In the late 1960s the UK changed its strategic nuclear deterrent from bombs to ballistic missiles. This made the storage facilities at Faldingworth redundant. The base was closed by the RAF in 1972. Following its disposal by the MoD the site was taken over by BMARC (British Manufacture and Research Company) and latterly BAE Systems and became a munitions factory. The production buildings, testing and storage facilities were constructed at this time, including a series of reinforced concrete magazines to the north east of the site and a large testing range.

The DD storage buildings were constructed to designs prepared by A Beasley FRIBA for the Ministry of Defence. The plans and elevational drawings are dated May 1953 and copies survive at the site.


A former bomb storage building, designated type DD, dating to the early 1950s and built to the designs of the Air Ministry.

MATERIALS: the storage bay is constructed of a reinforced concrete frame with breeze-block panel infill. The doors are of strengthened sheet metal.

PLAN: the building is a long rectangle on plan, and is surrounded by earthen bunding which is faced with a concrete retaining wall towards the road. It is orientated north-south.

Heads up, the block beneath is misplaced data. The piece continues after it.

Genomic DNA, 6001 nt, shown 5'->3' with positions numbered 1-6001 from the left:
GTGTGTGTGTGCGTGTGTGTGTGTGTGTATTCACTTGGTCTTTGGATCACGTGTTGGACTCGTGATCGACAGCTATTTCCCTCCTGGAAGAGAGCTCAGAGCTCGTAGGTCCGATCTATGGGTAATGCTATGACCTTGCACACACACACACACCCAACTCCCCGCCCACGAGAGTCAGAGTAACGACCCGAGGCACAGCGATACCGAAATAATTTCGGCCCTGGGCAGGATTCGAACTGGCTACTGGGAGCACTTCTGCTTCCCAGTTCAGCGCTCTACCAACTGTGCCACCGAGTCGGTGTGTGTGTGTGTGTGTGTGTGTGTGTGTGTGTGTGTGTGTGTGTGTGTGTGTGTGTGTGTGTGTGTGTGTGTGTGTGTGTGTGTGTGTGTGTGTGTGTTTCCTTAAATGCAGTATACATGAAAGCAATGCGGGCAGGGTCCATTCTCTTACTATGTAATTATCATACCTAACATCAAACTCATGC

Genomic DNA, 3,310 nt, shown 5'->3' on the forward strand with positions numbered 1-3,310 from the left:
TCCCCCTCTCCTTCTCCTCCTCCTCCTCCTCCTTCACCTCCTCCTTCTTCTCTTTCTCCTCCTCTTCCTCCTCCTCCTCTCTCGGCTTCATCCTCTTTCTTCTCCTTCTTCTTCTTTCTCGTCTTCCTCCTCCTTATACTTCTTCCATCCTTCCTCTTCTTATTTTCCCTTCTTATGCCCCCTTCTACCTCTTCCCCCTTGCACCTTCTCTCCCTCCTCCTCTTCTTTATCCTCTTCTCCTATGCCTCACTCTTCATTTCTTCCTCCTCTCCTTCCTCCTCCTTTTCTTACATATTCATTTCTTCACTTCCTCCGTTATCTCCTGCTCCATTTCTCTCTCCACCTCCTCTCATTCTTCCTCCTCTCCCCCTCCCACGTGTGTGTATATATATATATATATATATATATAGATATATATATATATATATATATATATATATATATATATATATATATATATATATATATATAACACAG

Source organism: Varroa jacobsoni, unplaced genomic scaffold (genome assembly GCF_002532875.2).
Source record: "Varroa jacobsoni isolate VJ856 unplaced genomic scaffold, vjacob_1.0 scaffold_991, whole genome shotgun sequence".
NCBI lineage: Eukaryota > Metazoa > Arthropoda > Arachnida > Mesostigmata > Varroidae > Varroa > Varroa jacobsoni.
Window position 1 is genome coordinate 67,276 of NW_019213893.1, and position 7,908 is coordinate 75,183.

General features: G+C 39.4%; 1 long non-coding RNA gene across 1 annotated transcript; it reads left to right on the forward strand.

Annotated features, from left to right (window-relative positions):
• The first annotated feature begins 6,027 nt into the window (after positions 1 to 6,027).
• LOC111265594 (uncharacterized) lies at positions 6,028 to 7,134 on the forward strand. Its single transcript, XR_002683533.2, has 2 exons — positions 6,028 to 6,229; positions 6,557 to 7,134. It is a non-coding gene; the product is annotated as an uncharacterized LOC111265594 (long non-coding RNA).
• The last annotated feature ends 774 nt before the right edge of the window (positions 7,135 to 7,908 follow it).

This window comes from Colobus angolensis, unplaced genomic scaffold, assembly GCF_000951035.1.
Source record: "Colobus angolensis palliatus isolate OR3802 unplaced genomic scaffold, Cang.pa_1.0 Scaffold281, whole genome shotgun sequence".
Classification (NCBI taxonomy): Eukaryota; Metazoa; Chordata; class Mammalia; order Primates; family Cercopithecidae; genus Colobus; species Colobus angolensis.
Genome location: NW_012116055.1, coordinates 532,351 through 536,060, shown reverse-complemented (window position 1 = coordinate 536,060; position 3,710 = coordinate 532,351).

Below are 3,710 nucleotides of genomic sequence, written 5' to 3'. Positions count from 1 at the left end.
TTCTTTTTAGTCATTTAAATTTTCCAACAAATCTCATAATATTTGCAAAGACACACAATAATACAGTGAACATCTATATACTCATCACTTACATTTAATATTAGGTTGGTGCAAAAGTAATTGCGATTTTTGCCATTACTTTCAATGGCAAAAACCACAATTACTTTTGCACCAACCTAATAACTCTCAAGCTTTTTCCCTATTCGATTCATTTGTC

DESCRIPTION: the main section of the structure is 58 metres long and 18 metres wide. The storage area is rectangular on plan with a flat roof and extends back from the loop road. The frame is exposed and stands proud of the breeze-block panels. At the front the main space is flanked by two projecting sections which are taller than the main structure and contained rooms for ventilation equipment and other plant. Plans show that a large ventilation pipe extended from here back along the roof of the building. In front of the main block is a large gantry, which is higher than the rest of the building and has a frame supported on tall concrete columns. The roof of the gantry is composed of reinforced concrete members supported by three larger profile concrete beams; they in turn are integrated with a larger principal cross-beam. The central beam also carries the metal hoist track, although the hoist itself is no longer in situ. To either side of the bay are concrete retaining walls which support the earth bunding surrounding the structures.

INTERIOR: the interior of the storage bay is one large space which is divided into eleven bays long by three bays wide by a series of supporting columns. The central bay is narrower than the outer ones. The space is also defined by the large supporting beams which carry the roof and are aligned with the columns. The space is finished with painted render.


Books and journals
Cocroft, W D, Thomas, R J C, Cold War - Building for Nuclear Confrontation 1946-1989, (2003)


This building is listed under the Planning (Listed Buildings and Conservation Areas) Act 1990 as amended for its special architectural or historic interest.

End of official listing